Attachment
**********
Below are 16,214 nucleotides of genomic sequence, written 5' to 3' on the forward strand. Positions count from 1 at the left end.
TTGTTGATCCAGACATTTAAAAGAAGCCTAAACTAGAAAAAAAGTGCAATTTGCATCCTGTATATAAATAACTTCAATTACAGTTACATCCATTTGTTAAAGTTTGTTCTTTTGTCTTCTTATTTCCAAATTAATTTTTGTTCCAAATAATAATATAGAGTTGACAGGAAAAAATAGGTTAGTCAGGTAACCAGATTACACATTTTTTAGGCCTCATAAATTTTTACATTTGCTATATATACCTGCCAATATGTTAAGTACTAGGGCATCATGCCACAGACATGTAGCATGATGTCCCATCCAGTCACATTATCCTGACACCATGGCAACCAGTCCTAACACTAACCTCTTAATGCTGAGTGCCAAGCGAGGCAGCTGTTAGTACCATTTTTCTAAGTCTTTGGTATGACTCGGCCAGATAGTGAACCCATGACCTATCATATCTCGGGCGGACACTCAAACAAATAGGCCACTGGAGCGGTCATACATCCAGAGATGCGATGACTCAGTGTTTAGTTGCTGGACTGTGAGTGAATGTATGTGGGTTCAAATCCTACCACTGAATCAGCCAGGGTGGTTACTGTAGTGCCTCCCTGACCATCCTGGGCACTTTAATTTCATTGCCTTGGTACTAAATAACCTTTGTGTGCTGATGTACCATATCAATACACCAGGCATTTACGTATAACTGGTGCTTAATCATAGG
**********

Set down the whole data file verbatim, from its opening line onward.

Below are 16,214 nucleotides of genomic sequence, written 5' to 3' on the forward strand. Positions count from 1 at the left end.
TTGTTGATCCAGACATTTAAAAGAAGCCTAAACTAGAAAAAAAGTGCAATTTGCATCCTGTATATAAATAACTTCAATTACAGTTACATCCATTTGTTAAAGTTTGTTCTTTTGTCTTCTTATTTCCAAATTAATTTTTGTTCCAAATAATAATATAGAGTTGACAGGAAAAAATAGGTTAGTCAGGTAACCAGATTACACATTTTTTAGGCCTCATAAATTTTTACATTTGCTATATATACCTGCCAATATGTTAAGTACTAGGGCATCATGCCACAGACATGTAGCATGATGTCCCATCCAGTCACATTATCCTGACACCATGGCAACCAGTCCTAACACTAACCTCTTAATGCTGAGTGCCAAGCGAGGCAGCTGTTAGTACCATTTTTCTAAGTCTTTGGTATGACTCGGCCAGATAGTGAACCCATGACCTATCATATCTCGGGCGGACACTCAAACAAATAGGCCACTGGAGCGGTCATACATCCAGAGATGCGATGACTCAGTGTTTAGTTGCTGGACTGTGAGTGAATGTATGTGGGTTCAAATCCTACCACTGAATCAGCCAGGGTGGTTACTGTAGTGCCTCCCTGACCATCCTGGGCACTTTAATTTCATTGCCTTGGTACTAAATAACCTTTGTGTGCTGATGTACCATATCAATACACCAGGCATTTACGTATAACTGGTGCTTAATCATAGG